[02:55:09] VAUSE: Yes, look, Facebook seems to paying the price for not having -- you know, a decent disclosure policy when it came to you have data was used and how it's collected. But, you know, Facebook is (INAUDIBLE) in social media platform that does that. So, when you actually see other joins in social media, you have come forward with some kind of disclosure policy?
WAGNER: Well, you know, I think Google is the other big one, right? It's not necessarily social media but everyone uses Google Search, and they have a ton of information about you if you use their Gmail, or -- you know, Google Maps, or anything like that, obviously, there's Twitter, that's another social platform that has a lot of information about people.
And I think what you're seeing with the U.S. government now, with -- you know, politicians asking Mark Zuckerberg to come to Washington and testify. Is it they're starting to lawn Google and Twitter into those conversations? I think, there was a story in the Washington Post today that -- you know, politicians invited all three companies to come to Capitol Hill.
So, I think, when you -- when you realize that, "Hey, this is Facebook is kind of the scapegoat right now," or is there certainly, the leader in this. There is going to be other companies that do very similar things that are going to get crowd into this conversation. And I think, we're already starting to see that happen.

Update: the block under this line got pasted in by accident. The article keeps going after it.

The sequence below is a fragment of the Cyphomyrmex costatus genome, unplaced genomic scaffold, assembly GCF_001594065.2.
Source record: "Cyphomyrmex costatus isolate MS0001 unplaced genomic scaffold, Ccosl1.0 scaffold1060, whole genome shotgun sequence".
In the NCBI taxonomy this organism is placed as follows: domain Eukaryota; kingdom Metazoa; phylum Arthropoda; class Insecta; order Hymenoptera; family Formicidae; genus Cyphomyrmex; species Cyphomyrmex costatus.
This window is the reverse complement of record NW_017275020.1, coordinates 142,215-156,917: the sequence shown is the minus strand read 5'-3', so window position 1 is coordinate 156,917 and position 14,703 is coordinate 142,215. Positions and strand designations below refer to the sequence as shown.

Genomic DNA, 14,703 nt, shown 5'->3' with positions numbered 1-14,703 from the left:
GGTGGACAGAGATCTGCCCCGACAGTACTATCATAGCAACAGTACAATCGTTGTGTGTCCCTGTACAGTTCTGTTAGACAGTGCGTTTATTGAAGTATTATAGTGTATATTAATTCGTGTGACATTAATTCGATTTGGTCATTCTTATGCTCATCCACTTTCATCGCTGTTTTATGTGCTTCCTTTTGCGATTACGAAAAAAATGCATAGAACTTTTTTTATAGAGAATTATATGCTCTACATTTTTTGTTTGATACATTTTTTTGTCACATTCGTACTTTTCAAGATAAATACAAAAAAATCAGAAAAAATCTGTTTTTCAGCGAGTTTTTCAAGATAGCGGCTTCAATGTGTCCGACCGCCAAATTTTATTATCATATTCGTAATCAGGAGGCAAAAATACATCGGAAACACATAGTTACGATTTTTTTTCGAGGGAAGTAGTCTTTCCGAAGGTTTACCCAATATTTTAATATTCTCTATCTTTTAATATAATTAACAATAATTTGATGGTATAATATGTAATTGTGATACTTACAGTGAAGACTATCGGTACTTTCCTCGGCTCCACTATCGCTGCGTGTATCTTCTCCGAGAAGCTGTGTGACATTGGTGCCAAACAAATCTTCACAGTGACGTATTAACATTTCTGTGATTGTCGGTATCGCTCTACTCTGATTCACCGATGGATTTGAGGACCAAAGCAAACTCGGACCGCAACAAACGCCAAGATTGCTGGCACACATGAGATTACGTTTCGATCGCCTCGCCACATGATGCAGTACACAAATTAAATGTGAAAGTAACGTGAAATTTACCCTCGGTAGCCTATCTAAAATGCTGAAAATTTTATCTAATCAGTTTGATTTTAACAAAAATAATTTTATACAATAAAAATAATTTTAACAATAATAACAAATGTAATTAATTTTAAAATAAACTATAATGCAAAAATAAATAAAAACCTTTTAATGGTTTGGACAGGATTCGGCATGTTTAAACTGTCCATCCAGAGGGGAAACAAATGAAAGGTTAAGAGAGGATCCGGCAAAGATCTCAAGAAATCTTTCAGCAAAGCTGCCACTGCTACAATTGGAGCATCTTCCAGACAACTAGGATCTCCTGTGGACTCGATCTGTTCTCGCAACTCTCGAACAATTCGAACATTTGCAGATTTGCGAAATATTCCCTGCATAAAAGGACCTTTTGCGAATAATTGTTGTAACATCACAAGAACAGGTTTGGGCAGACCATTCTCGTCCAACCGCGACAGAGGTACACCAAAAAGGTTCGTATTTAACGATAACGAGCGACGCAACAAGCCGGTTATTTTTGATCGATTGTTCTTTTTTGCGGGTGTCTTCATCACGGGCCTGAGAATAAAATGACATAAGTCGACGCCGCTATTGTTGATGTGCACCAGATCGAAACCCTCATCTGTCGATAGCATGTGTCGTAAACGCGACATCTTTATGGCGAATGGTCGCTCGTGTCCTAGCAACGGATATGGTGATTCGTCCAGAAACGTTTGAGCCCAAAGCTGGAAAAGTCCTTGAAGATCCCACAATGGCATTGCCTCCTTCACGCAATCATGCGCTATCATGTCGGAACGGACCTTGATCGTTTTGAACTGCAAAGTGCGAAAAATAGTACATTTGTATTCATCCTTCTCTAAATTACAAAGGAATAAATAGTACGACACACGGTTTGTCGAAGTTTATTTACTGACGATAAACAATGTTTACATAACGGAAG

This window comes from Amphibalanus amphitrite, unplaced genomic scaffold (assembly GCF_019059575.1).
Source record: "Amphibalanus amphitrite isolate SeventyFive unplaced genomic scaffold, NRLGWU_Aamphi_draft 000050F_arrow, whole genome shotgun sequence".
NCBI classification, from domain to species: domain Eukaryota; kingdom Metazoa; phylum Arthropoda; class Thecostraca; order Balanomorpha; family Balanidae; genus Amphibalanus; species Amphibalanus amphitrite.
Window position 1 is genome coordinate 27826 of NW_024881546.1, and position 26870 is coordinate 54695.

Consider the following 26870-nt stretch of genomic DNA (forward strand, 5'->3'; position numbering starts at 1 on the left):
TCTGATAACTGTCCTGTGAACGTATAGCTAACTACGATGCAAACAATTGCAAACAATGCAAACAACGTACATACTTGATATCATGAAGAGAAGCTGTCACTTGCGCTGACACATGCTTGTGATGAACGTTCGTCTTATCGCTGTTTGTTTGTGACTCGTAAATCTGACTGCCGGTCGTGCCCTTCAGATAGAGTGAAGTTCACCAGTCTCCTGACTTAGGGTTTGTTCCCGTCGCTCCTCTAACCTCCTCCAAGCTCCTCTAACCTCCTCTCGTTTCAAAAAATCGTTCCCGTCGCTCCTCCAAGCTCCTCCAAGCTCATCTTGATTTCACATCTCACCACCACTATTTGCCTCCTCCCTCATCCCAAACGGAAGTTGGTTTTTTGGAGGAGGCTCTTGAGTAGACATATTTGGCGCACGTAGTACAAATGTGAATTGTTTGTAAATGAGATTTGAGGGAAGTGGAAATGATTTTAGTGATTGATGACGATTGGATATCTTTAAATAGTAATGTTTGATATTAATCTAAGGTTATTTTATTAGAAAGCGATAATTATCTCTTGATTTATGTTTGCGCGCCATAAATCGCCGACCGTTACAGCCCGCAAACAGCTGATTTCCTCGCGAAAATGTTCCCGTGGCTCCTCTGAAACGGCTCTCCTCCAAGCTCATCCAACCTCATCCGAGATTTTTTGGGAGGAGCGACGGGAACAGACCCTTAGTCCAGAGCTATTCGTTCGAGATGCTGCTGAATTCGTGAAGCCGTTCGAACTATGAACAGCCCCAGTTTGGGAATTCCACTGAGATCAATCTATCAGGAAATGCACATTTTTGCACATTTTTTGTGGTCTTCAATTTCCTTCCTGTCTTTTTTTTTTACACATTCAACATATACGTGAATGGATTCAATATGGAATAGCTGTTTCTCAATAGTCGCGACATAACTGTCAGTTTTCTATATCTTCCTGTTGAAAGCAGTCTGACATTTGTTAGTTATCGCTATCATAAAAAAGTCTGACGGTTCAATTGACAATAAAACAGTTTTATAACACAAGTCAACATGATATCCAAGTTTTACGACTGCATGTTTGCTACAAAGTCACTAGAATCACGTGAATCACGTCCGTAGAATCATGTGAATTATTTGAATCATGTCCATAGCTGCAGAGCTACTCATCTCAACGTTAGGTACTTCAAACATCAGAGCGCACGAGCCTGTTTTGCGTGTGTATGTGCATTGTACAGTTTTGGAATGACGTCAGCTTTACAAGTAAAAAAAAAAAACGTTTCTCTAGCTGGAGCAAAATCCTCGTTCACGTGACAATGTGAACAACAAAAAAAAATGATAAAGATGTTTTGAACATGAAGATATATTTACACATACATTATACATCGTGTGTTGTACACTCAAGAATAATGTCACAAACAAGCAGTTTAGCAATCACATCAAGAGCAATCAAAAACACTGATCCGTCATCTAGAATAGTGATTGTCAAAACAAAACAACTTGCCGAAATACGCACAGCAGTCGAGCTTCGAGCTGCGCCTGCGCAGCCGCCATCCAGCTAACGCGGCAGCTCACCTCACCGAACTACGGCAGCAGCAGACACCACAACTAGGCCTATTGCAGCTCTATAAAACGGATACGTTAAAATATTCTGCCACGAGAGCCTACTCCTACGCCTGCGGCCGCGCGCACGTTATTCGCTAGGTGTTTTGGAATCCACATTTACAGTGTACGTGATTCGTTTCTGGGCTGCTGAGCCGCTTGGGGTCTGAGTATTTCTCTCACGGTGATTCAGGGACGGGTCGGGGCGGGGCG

VAUSE: Yes, it seems the scandal has now muted to its second week which is -- you know, quite a long time in the 24-hour news cycle. Do you think it's moved beyond the original controversy over Cambridge Analytica or the misuse of 50 million -- they -- of 50 million Facebook users. And they saw it seems we (INAUDIBLE) big tech backlash. We really want to know how there if (INAUDIBLE) being used.
WAGNER: Yes, I think, this really open everyone's eyes up to -- you know, how much power Facebook has, how much data and information that Facebook has. And I think, you know, you saw it in the New York Times' ad that Facebook took out over the weekend. They basically said, hey, we're going to investigate if there are more companies out there that did something similar to Cambridge Analytica. And we believe that there might be, right? There is probably a very good bet that there are other companies that have a lot of personal data from Facebook users that we do not know about. And I think Cambridge Analytica obviously was what started this whole thing. I do agree with you, I think this has moved well beyond just that scenario. This has become a, hey, how are we as consumers protecting our data and what is Facebook and Google and others, what are they doing to protect our data as well?
VAUSE: Yes. It feels like that it's kind of a tipping point and this isn't over for a long shot and not for a long time. Kurt, thanks for being with us. Appreciate it.
WAGNER: Yes, thank you.
SESAY: Really scaring.
VAUSE: Yes. I am -- you know, Facebook for a month, I delete it by mistake and I didn't back on from my phone. So, put it miss it.
SESAY: So, he's OK based on what you saying.
VAUSE: I will. (INAUDIBLE) to a Facebook having a back to me for us come along, that's why.
SESAY: You been watching CNN NEWSROOM live from Los Angeles.
VAUSE: I'm just sort it is.
SESAY: You are (INAUDIBLE). I'm Isha Sesay.
VAUSE: I'm John Vause, the news continues with Rosemary Church. What (INAUDIBLE) on the Facebook, I think. She didn't like that she'll be with you after a short break. You've been watching 3 hours of NEWSROOM, L.A. Thanks for being with us.
SESAY: Hope you enjoyed it.
VAUSE: Stay with (INAUDIBLE).